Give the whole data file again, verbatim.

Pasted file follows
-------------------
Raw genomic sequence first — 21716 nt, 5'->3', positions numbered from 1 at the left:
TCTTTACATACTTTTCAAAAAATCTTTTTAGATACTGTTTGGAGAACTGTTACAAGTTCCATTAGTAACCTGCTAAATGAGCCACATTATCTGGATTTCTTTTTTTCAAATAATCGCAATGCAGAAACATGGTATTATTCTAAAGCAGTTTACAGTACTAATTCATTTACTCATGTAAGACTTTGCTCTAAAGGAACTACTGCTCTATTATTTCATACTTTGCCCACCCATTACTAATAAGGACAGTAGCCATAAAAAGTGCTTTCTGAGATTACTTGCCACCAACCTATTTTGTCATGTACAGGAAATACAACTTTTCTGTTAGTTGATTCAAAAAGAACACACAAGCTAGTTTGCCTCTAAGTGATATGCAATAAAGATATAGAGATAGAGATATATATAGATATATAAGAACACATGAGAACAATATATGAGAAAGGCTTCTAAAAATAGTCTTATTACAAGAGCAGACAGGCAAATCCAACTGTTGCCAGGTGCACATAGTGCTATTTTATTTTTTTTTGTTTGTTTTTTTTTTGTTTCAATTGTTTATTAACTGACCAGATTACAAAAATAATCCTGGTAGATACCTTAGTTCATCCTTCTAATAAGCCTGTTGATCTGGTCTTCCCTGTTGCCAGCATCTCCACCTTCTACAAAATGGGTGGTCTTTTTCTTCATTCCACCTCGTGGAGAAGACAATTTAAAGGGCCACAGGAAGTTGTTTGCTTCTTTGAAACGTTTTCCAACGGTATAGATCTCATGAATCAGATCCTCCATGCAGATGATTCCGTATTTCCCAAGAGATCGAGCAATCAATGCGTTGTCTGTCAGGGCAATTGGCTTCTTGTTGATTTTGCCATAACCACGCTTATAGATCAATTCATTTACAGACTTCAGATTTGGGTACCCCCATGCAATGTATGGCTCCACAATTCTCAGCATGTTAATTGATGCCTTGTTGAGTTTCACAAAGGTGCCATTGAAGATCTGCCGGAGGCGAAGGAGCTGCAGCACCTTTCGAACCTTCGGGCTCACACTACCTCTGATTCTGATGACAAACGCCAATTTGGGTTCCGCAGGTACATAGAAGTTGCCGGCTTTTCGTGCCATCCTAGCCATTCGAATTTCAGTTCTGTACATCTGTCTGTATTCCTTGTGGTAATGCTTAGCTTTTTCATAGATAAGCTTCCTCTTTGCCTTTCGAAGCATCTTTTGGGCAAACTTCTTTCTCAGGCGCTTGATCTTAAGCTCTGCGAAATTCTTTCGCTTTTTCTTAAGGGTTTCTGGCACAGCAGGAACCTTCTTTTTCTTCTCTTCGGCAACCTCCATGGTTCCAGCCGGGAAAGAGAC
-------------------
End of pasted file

Raw genomic sequence first — 21716 nt, 5'->3', positions numbered from 1 at the left:
TCTTTACATACTTTTCAAAAAATCTTTTTAGATACTGTTTGGAGAACTGTTACAAGTTCCATTAGTAACCTGCTAAATGAGCCACATTATCTGGATTTCTTTTTTTCAAATAATCGCAATGCAGAAACATGGTATTATTCTAAAGCAGTTTACAGTACTAATTCATTTACTCATGTAAGACTTTGCTCTAAAGGAACTACTGCTCTATTATTTCATACTTTGCCCACCCATTACTAATAAGGACAGTAGCCATAAAAAGTGCTTTCTGAGATTACTTGCCACCAACCTATTTTGTCATGTACAGGAAATACAACTTTTCTGTTAGTTGATTCAAAAAGAACACACAAGCTAGTTTGCCTCTAAGTGATATGCAATAAAGATATAGAGATAGAGATATATATAGATATATAAGAACACATGAGAACAATATATGAGAAAGGCTTCTAAAAATAGTCTTATTACAAGAGCAGACAGGCAAATCCAACTGTTGCCAGGTGCACATAGTGCTATTTTATTTTTTTTTGTTTGTTTTTTTTTTGTTTCAATTGTTTATTAACTGACCAGATTACAAAAATAATCCTGGTAGATACCTTAGTTCATCCTTCTAATAAGCCTGTTGATCTGGTCTTCCCTGTTGCCAGCATCTCCACCTTCTACAAAATGGGTGGTCTTTTTCTTCATTCCACCTCGTGGAGAAGACAATTTAAAGGGCCACAGGAAGTTGTTTGCTTCTTTGAAACGTTTTCCAACGGTATAGATCTCATGAATCAGATCCTCCATGCAGATGATTCCGTATTTCCCAAGAGATCGAGCAATCAATGCGTTGTCTGTCAGGGCAATTGGCTTCTTGTTGATTTTGCCATAACCACGCTTATAGATCAATTCATTTACAGACTTCAGATTTGGGTACCCCCATGCAATGTATGGCTCCACAATTCTCAGCATGTTAATTGATGCCTTGTTGAGTTTCACAAAGGTGCCATTGAAGATCTGCCGGAGGCGAAGGAGCTGCAGCACCTTTCGAACCTTCGGGCTCACACTACCTCTGATTCTGATGACAAACGCCAATTTGGGTTCCGCAGGTACATAGAAGTTGCCGGCTTTTCGTGCCATCCTAGCCATTCGAATTTCAGTTCTGTACATCTGTCTGTATTCCTTGTGGTAATGCTTAGCTTTTTCATAGATAAGCTTCCTCTTTGCCTTTCGAAGCATCTTTTGGGCAAACTTCTTTCTCAGGCGCTTGATCTTAAGCTCTGCGAAATTCTTTCGCTTTTTCTTAAGGGTTTCTGGCACAGCAGGAACCTTCTTTTTCTTCTCTTCGGCAACCTCCATGGTTCCAGCCGGGAAAGAGAC